A little over two weeks ago, we — Comcast NBCUniversal’s Strategic Development/Growth unit — announced that we made a control investment in BluVector, an Advanced Threat Detection cybersecurity start-up. And in the period since, we’ve been asked a number of times: Why?
In our press release, we spoke about the enormous market opportunity in cybersecurity; the chance to both augment our own cyber capabilities around new products in particular, and the opportunity to take Comcast’s already substantial cyber capabilities and feed them back through BluVector in order to take them to market; and, perhaps most importantly, the opportunity to work with BluVector’s extraordinary technology and the unbelievably talented people of this amazing high-growth company.
But that’s only part of the story. On a personal level, many of us who worked on this deal — as well as much of the team at BluVector — have experience in national security, from the armed forces to the intelligence community to critical civilian contractor support. And to be clear: BluVector’s work is a mission for us.
In addition to being a terrific growth opportunity for Comcast NBCUniversal, BluVector will enable us to help in the fight against the growing, and merging, hacker threats of cyber crime and cyber terrorism. This is a far more significant threat — a clear and present danger — than most people allow themselves to realize. I wrote about the notion of a growing nexus between cyber crime and cyber terrorism in 2014 ….. far more than in the real world, cyberspace is a place where petty criminality can evolve with extraordinary rapidity into major crime and even terrorism. And, important as it is, government effort is insufficient to combat the threat; the private sector must also step up and do its part in this fight.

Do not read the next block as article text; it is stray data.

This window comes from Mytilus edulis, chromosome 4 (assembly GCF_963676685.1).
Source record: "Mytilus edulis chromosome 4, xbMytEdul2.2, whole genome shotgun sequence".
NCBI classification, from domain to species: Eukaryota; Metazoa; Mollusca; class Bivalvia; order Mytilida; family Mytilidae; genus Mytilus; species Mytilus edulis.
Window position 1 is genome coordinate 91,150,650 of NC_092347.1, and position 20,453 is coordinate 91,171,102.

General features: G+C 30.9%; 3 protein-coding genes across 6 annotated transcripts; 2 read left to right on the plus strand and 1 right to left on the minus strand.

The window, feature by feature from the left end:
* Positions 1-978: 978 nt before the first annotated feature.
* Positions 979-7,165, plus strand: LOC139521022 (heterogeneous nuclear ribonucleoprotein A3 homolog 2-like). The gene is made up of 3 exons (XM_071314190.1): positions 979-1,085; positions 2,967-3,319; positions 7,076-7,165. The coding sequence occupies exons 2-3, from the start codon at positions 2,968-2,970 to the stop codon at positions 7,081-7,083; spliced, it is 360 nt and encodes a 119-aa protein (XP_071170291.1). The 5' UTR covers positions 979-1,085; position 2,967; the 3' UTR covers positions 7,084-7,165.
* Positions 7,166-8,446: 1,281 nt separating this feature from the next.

John P. Carlin is author of Dawn of the Code War, and was the Assistant Attorney General for the Department of Justice’s National Security Division as well as Chief of Staff and Senior Counsel to former FBI Director Robert Mueller. In a ripping yarn that reads more like a John Le Carré novel, but is all the more terrifying because of its reality, Carlin writes about the nexus of hacking, cybercrime, cyber — and real world — terrorism in both his book, and in Most Dangerous Terrorist, published in Politico:
“We knew that sooner or later terrorists would turn to the internet,” Carlin writes. In 2015, the case of hacker and terrorist Ardit Ferizi demonstrates the world we live in now. Carlin continues, “Ferizi hacked into (a US-based) online retailer’s server in Phoenix, Arizona, stealing credit card information of more than 100,000 customers. He culled through the data to identify people who used either a .gov or .mil email address, ultimately assembling a list of 1,351 military or government personnel, and passed their information to ISIS … What started out as an attempt for criminal extortion ended with a chilling terror threat and a plot to kill.” (emphasis added)
Carlin again: the Ferizi case “….represents the first time we have seen the very real and dangerous national security cyberthreat that results from the combination of terrorism and hacking. This was a wake-up call not only to those of us in law enforcement, but also to those in private industry.” And, this is “….a message I’d echo to businesses and organizations many times in the years to come: You need to report when your networks have been attacked because you never know how your intrusion, however seemingly minor, might impact a larger investigation. What to you might be a small inconvenience could, with broader intelligence, represent a terrorist, a global organized crime syndicate, or a foreign country’s sophisticated attack.”
With BluVector, we are bolstering our ability to play our part in this dangerous, potentially deadly and ever worsening threatscape.